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Parents & caregivers

Parents and carers are key sources of information for their children and can promote positive messages and modelling about issues like respect, equality, gender, consent and violence. 

A father and a daughter making a bed together. Teaching children how to have equal and respectful relationships and how to challenge harmful gender stereotypes will have a long lasting, positive impact on the prevalence of violence against women in Australia.

Young people are, from an early age, exposed to harmful messages, attitudes and behaviours that can support violence and stereotype men and women. Many young people witness violence at home, and may experience or even perpetrate violence in their own intimate relationships. 

Exposure to negative messages, attitudes and behaviours related to gender, consent and violence means that some young people accept violence as normal in their daily lives. This can take the form of victim-blaming or thinking that some violent acts are not serious. 

Compared to the rest of the population, young people aged 16 – 24:
  • are less likely to understand the dynamics of violence against women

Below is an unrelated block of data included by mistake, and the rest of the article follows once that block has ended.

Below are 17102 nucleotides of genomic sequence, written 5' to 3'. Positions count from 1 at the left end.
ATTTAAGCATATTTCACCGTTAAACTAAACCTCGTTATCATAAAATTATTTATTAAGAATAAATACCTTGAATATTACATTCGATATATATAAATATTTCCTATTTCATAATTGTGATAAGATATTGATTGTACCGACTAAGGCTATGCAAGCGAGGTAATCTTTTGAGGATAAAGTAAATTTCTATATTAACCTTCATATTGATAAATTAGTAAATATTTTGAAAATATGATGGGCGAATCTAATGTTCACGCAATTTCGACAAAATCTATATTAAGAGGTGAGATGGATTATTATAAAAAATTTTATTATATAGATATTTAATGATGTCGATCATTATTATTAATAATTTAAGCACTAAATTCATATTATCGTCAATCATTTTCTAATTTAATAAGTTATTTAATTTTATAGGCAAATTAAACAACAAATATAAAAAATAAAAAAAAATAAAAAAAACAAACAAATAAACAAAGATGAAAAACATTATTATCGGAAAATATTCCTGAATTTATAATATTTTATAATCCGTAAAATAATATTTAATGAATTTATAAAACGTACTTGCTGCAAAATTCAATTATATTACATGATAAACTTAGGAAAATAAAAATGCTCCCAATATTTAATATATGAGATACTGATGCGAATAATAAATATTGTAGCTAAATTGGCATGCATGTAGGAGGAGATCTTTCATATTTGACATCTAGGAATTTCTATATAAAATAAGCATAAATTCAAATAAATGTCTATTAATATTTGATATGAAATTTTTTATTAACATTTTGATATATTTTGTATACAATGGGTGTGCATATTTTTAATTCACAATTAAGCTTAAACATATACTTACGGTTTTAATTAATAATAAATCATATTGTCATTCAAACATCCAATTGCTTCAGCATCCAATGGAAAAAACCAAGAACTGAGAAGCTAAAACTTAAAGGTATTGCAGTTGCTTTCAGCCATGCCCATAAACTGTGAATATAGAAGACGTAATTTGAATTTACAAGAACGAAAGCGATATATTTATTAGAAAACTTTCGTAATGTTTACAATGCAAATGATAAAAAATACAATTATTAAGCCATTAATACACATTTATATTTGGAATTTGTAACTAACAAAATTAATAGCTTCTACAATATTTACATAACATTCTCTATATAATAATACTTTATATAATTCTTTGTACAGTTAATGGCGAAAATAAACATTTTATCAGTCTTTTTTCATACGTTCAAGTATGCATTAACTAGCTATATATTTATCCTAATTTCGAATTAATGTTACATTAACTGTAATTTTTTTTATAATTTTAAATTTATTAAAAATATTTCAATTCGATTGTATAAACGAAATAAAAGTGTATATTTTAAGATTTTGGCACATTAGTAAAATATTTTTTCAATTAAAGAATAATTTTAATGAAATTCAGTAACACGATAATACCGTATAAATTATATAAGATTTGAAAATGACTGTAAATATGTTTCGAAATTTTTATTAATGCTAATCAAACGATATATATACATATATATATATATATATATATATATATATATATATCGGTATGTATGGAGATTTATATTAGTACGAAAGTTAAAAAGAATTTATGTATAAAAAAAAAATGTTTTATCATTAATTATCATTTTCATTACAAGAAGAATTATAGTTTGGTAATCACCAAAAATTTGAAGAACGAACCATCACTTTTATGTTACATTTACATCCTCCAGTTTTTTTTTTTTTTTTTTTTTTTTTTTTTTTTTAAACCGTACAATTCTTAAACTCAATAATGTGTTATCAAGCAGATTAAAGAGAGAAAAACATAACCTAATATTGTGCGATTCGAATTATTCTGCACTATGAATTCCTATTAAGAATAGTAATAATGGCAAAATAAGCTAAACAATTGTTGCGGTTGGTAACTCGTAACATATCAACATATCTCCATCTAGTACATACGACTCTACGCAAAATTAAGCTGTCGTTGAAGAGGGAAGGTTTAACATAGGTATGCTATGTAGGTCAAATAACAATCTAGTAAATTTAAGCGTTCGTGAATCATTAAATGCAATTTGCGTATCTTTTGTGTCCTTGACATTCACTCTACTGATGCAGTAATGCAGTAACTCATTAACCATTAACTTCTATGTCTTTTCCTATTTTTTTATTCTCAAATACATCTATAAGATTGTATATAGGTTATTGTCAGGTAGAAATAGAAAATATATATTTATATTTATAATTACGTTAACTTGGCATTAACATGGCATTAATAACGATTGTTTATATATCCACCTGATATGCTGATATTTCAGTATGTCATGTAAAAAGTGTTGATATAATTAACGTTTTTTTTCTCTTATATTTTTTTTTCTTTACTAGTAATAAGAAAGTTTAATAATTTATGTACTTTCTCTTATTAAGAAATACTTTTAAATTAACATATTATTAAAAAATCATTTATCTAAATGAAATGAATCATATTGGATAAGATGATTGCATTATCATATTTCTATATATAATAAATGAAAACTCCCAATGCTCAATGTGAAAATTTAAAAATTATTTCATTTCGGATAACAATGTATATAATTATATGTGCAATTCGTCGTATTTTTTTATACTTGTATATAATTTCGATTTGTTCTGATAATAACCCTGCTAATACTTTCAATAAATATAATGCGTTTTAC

• are less likely to reject violence supportive attitudes
  • are more likely to hold attitudes that support men having greater power than women in relationships.1

A mother and a daughter

What drives violence against women?

Violence against women is serious and prevalent. It is primarily driven by gender inequality, and reinforced or exacerbated by a number of other factors. 
Gender inequality is a situation in which women and men do not have equal power, resources or opportunities, and that their voices, ideas and work are not valued equally by society. 

Gender inequality provides the underlying social conditions for violence against women. It operates at many levels – from social and cultural norms (the dominant ideas about men and women in a society), to economic structures (such as the pay gap between men and women), to organisational, community, family and relationship practices. 

This broad social context of gender inequality produces a number of specific gendered drivers of violence against women. The strongest of these are:

  • Condoning of violence against women – for example, the idea that it is excusable for men to use violence in certain circumstances, that they cannot always be held responsible, or that some kinds of violence (such as sexual harassment) are not serious.
  • Men’s control of decision-making and limits to women’s independence in public life and relationships – for example, the idea that men should be the head of the household and decide how money is spent.
  • Rigid gender roles and stereotyped constructions of masculinity and femininity – the idea that women and men and girls and boys should act in certain ways or fulfill certain roles.
  • Disrespect towards women and male peer relations that emphasise aggression – for example, the way some groups of men ‘bond’ or seek to prove their ‘manhood’ or ‘masculinity’ through actions that are disrespectful, hostile or aggressive towards women.